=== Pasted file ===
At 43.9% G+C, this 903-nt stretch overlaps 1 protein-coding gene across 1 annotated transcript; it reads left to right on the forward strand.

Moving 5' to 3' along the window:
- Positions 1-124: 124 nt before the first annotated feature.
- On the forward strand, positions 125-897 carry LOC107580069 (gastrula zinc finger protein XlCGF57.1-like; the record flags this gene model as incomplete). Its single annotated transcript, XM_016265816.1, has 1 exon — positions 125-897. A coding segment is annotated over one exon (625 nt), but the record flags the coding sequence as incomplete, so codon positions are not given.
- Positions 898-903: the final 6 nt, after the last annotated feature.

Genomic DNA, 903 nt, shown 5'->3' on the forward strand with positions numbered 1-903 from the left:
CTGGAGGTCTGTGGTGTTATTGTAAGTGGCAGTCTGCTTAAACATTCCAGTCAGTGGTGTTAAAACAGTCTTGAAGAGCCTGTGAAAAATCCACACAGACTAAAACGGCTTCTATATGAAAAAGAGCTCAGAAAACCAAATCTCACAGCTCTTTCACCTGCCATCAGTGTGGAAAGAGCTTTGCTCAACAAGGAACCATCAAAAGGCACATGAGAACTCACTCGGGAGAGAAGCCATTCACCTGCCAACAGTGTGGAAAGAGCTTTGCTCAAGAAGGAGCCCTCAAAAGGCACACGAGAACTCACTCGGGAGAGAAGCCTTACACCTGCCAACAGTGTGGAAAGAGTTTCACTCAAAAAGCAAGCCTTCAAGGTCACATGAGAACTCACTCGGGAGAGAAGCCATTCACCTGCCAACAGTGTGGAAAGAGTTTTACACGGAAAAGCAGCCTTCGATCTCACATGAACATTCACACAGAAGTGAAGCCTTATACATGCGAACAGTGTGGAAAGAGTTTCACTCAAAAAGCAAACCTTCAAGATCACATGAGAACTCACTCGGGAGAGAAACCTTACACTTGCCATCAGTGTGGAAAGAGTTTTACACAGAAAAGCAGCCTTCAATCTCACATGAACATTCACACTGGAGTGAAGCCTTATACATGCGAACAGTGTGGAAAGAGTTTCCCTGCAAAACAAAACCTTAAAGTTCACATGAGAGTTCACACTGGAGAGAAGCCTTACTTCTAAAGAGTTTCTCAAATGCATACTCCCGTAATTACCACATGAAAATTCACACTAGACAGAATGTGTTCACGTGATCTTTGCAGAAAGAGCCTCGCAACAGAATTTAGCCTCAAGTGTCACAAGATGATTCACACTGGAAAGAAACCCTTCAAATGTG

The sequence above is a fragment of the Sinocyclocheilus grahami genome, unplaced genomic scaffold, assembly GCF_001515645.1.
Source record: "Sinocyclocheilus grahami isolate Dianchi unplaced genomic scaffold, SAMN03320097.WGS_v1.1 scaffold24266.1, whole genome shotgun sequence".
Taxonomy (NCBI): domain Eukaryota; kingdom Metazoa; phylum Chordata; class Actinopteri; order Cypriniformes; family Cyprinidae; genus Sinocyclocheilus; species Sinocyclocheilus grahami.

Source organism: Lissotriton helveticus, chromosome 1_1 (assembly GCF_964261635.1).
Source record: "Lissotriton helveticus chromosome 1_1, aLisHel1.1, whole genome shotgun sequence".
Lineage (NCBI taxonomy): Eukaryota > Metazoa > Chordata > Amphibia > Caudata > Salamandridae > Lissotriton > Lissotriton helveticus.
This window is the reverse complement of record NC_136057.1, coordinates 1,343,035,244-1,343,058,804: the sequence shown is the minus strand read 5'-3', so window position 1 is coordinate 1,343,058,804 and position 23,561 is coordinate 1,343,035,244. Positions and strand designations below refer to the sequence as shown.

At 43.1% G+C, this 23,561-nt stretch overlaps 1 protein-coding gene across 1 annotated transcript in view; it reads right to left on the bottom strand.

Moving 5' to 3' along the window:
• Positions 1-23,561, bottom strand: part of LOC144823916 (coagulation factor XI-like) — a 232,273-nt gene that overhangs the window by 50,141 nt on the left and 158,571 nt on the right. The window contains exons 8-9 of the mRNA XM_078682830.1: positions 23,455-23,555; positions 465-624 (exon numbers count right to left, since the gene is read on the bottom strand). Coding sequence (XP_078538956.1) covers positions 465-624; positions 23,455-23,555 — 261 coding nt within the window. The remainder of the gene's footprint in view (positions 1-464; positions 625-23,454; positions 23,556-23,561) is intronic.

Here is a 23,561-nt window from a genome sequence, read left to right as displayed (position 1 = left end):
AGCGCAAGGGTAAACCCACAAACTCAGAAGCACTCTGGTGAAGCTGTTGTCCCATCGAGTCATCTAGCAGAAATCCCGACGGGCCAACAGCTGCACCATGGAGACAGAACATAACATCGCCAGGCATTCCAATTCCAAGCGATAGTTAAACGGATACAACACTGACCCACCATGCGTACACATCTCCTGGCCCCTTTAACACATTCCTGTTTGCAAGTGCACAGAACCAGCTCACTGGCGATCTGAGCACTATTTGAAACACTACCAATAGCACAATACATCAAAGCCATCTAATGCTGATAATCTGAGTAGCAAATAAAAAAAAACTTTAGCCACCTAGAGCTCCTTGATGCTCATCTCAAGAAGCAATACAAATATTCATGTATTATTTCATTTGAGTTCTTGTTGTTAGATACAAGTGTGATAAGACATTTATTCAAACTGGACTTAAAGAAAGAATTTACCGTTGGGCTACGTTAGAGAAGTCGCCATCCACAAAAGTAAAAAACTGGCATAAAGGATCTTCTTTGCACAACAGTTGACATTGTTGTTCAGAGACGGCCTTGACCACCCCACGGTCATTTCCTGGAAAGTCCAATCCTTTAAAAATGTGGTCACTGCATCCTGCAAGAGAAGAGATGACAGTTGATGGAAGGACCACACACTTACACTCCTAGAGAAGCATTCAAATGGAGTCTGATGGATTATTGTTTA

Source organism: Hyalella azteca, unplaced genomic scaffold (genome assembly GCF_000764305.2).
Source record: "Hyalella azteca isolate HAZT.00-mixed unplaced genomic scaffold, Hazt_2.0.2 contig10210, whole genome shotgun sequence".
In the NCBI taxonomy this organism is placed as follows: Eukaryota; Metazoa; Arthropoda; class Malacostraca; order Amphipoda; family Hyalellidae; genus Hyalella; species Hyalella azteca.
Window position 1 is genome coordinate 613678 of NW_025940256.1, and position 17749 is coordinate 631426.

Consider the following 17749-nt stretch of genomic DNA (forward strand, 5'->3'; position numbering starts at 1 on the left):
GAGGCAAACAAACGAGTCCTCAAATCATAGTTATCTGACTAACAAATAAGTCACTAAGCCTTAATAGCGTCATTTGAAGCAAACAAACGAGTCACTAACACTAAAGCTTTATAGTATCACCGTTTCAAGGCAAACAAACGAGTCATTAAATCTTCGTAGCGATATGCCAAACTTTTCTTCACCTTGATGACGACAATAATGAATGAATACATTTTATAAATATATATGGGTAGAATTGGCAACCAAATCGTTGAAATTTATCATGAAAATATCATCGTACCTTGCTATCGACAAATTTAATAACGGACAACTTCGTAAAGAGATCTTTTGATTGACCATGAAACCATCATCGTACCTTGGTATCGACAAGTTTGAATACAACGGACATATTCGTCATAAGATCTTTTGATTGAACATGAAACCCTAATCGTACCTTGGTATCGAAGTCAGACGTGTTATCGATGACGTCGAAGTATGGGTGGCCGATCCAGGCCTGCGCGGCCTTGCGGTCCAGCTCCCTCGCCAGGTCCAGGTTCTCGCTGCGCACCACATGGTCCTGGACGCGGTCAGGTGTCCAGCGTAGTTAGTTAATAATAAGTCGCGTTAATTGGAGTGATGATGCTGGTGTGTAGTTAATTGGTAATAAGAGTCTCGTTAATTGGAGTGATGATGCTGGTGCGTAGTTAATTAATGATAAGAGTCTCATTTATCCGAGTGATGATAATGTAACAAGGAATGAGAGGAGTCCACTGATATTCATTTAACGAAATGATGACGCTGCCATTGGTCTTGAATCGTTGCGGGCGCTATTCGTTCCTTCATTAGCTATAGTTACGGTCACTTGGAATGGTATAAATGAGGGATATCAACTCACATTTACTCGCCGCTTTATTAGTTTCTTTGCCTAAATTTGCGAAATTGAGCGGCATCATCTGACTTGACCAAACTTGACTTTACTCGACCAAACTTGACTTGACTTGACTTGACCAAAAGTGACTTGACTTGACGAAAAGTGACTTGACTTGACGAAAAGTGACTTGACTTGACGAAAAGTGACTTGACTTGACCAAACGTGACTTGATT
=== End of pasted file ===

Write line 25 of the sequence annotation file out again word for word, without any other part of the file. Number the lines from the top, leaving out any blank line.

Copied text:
GAGGCAAACAAACGAGTCCTCAAATCATAGTTATCTGACTAACAAATAAGTCACTAAGCCTTAATAGCGTCATTTGAAGCAAACAAACGAGTCACTAACACTAAAGCTTTATAGTATCACCGTTTCAAGGCAAACAAACGAGTCATTAAATCTTCGTAGCGATATGCCAAACTTTTCTTCACCTTGATGACGACAATAATGAATGAATACATTTTATAAATATATATGGGTAGAATTGGCAACCAAATCGTTGAAATTTATCATGAAAATATCATCGTACCTTGCTATCGACAAATTTAATAACGGACAACTTCGTAAAGAGATCTTTTGATTGACCATGAAACCATCATCGTACCTTGGTATCGACAAGTTTGAATACAACGGACATATTCGTCATAAGATCTTTTGATTGAACATGAAACCCTAATCGTACCTTGGTATCGAAGTCAGACGTGTTATCGATGACGTCGAAGTATGGGTGGCCGATCCAGGCCTGCGCGGCCTTGCGGTCCAGCTCCCTCGCCAGGTCCAGGTTCTCGCTGCGCACCACATGGTCCTGGACGCGGTCAGGTGTCCAGCGTAGTTAGTTAATAATAAGTCGCGTTAATTGGAGTGATGATGCTGGTGTGTAGTTAATTGGTAATAAGAGTCTCGTTAATTGGAGTGATGATGCTGGTGCGTAGTTAATTAATGATAAGAGTCTCATTTATCCGAGTGATGATAATGTAACAAGGAATGAGAGGAGTCCACTGATATTCATTTAACGAAATGATGACGCTGCCATTGGTCTTGAATCGTTGCGGGCGCTATTCGTTCCTTCATTAGCTATAGTTACGGTCACTTGGAATGGTATAAATGAGGGATATCAACTCACATTTACTCGCCGCTTTATTAGTTTCTTTGCCTAAATTTGCGAAATTGAGCGGCATCATCTGACTTGACCAAACTTGACTTTACTCGACCAAACTTGACTTGACTTGACTTGACCAAAAGTGACTTGACTTGACGAAAAGTGACTTGACTTGACGAAAAGTGACTTGACTTGACGAAAAGTGACTTGACTTGACCAAACGTGACTTGATT